This playslist includes bits and pieces of Reggae or Reggae-influenced tracks—there’s some Dancehall, Ska, Dance, Pop, Soul, R&B, and many songs here are simply “irie for irie’s sake.” Too, there are some uplifting, empowering cuts up in this: a Diva over here, a Diva over there….

Many of these performers are in the community or advocate for LGBTQ folks. Some songs were just co-opted for goodness’ sake. All and all, these tracks flow with that Nice Up And Dance Vibration, so we got you!



Erykah Badu – On & On Reggae Remix (A7 Remix)

“On and on, and on and on, my cipher keeps moving like a Rolling Stone:” it’s a keep ya head up jam if you’ve ever heard one.

Lauryn Hill – Lost Ones (reggae version by reggaesta)

Speaking of keeping your head up: we love you, Lauryn, peace and blessings. Much, much love. Lauryn Hill is one of the best rappers and/or toasting musicians in the game (and one of the most underrated—ironically).

Boy George – Turn 2 Dust OFFICIAL VIDEO

Personal life aside (his violent incidents in the past were made very public), this track is a beautiful plea for getting spiritually aligned and replacing all hatred with love. The queer aesthetics in the video and diversity of dancers, singers and performers drive the point home with that much more inclusiveness. Nice one, George.

Mista Majah P The Maverick – Gay Marriage

You may know Mista Majah P from our earlier feature: he’s an openly-out, lion-hearted and prolific Reggae artist who advocates on our behalf via activism and in song regularly.

Beautiful how he reclaims the words “Legalize it” in the context of same sex marriage. You go, Brother.

No Doubt – Settle Down

Fashion-diva and totally O.G. Ska-Pop Diva Gwen Stefani is a queen: what more do you need to know? Now get to skankin’…. (

Bob Marley – One Love -

Y’all know…

Ziggy Marley – Set Your Piggies Free

Adorable. True! Totally naturalist and organic. Love.

Michael Franti & Spearhead – Say Hey (I Love You) -

Speaking of walking around the world in naturally bare feet, Michael Franti’s all about it—he’s well-known for staying well-rooted, down to his strong, bare feet. Born and raised in San Francisco, Michael Franti is a regular advocate for many humanitarian causes, including LGBT advocacy.

Lauryn Hill – Lost Ones -

The original.

The Specials – Free Nelson Mandela

Activism and love is powerful. Music helps support that power. This tune is forever uplifting.

Diana King ft GunJun – Yu Dun Know – Reggae Music Video

This song doesn’t mess about. Of course she’s singing from a regal throne in this video. Yes, but of course.

Big Mountain – Baby I Love Your Way

Classic slow jam, plus: smiles for miles just waiting to happen.

And all the rest of the goodness…!


Michigan And Smiley-Nice Up The Dance Part 1+2.

Beyoncé – Standing On The Sun (SOS Reggae Mix) -

Ziggy Marley – Tomorrow People

Jimmy Cliff – I Can See Clearly Now -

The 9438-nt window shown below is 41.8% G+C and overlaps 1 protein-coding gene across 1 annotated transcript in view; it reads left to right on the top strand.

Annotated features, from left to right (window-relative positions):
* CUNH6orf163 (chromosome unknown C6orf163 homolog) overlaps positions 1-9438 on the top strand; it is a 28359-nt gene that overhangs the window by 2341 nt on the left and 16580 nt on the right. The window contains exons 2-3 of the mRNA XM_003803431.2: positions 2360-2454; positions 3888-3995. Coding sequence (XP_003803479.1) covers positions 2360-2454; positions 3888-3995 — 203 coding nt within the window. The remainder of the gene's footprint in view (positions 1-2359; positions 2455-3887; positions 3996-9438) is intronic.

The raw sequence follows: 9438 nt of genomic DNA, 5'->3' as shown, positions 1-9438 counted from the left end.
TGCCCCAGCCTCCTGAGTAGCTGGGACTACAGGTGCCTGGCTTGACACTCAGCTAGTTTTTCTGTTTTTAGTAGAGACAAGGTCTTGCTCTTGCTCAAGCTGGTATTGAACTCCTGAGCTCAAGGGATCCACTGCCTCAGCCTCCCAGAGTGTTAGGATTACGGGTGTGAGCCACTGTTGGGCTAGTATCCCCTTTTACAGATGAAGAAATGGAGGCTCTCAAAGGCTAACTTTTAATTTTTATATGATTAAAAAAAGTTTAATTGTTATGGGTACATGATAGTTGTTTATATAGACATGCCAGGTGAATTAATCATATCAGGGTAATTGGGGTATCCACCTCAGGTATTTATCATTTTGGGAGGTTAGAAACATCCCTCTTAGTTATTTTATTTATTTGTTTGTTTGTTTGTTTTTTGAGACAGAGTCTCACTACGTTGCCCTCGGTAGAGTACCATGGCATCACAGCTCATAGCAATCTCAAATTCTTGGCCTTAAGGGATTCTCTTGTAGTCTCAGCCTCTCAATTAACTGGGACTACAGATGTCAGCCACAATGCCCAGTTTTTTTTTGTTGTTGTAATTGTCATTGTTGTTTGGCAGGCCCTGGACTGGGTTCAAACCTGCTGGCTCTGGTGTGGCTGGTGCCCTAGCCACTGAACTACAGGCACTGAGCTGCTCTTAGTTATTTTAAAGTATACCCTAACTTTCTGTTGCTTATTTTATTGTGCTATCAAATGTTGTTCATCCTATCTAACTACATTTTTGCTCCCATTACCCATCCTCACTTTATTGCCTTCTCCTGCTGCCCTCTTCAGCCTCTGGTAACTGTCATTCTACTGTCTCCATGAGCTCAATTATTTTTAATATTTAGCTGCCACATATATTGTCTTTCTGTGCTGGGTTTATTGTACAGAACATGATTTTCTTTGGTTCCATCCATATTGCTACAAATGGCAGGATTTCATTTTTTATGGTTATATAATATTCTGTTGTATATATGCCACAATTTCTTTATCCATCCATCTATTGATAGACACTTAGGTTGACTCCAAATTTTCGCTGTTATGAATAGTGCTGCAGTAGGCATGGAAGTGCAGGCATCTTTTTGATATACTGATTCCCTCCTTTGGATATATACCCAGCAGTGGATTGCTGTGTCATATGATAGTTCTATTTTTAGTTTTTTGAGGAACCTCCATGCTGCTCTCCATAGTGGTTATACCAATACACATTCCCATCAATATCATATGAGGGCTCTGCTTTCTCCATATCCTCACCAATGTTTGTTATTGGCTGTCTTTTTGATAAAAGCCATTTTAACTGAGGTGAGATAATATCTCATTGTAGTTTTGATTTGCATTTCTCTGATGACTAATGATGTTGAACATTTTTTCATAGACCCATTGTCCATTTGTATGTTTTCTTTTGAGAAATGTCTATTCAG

Bob Marley – Iron Lion Zion -

Matisyahu – King Without A Crown

Private Domain and Pato Banton – Absolute Perfection -

Zap Mama – Rafiki -

Michael Franti & Spearhead – Do Ya Love -

“Sunshine and loveiness/ain’t nobody feelin’/no ugliness tonight.”

Michael Franti & Spearhead – Skin On The Drum -

“I keep on living with the fullness of The One/like the heat on the sun/or the skin on the drum.”

Michael Franti & Spearhead – All the Freaky People -

Zap Mama & Erykah Badu – Bandy Bandy -

Erykah Badu & Stephen Marley – I’m In Love With You -

Luscious Jackson – Don’t Look Back -


Check out the entire playlist here:–ar_MF44mcH3cff8NkDH8pK


May the irie, chill forces be with with you.



N.J. Same-Sex Marriage Now Legal on October 21

But Gov. Christie Vows Appeal

New Jersey Superior Court Judge Mary Jacobson’s ruling on September 27 would make New Jersey the 14th stateto allow same-sex couples to marry. Judge Jacobson directed that her ruling take effect on October 21 to allow the state enough time to put the ruling into place or to appeal it.

Christie Expected to Appeal Decision

Republican Governor Chris Christie favors civil unions which New Jersey has had in place since 2007. Under the state constitution, civil unions guarantees those same-sex couples the same rights and benefits of opposite- sex married couples.

Governor Christie opposes gay marriage and plans on appealing the head judge of Mercer County’s deccision – all the way to the Supreme Court. Christie wanted to have a referendum on gay marriage on Election Day. He argued that the matter was out of Jersy’s hands since the only pressing questions were over federal, not state benefits.

However, since the Democrat -contolled Legislature refused to allow the people to decide, the state Supreme Court will make the constitutional determination which could take months. In the interim, Jacobson’s order may be frozen while the appeal is pending.

State Assembly Speaker Sheila Oliver (D-Essex) and U.S. Senator Robert Menendez (D-N.J.) are both urging Christie NOT to appeal. The Executive Director of the American Civil Liberties Union of New Jersey Udi Ofer, stated that a coalition of groups would keep pressing state lawmakers for an override of Cristie’s gay-marriage veto last year.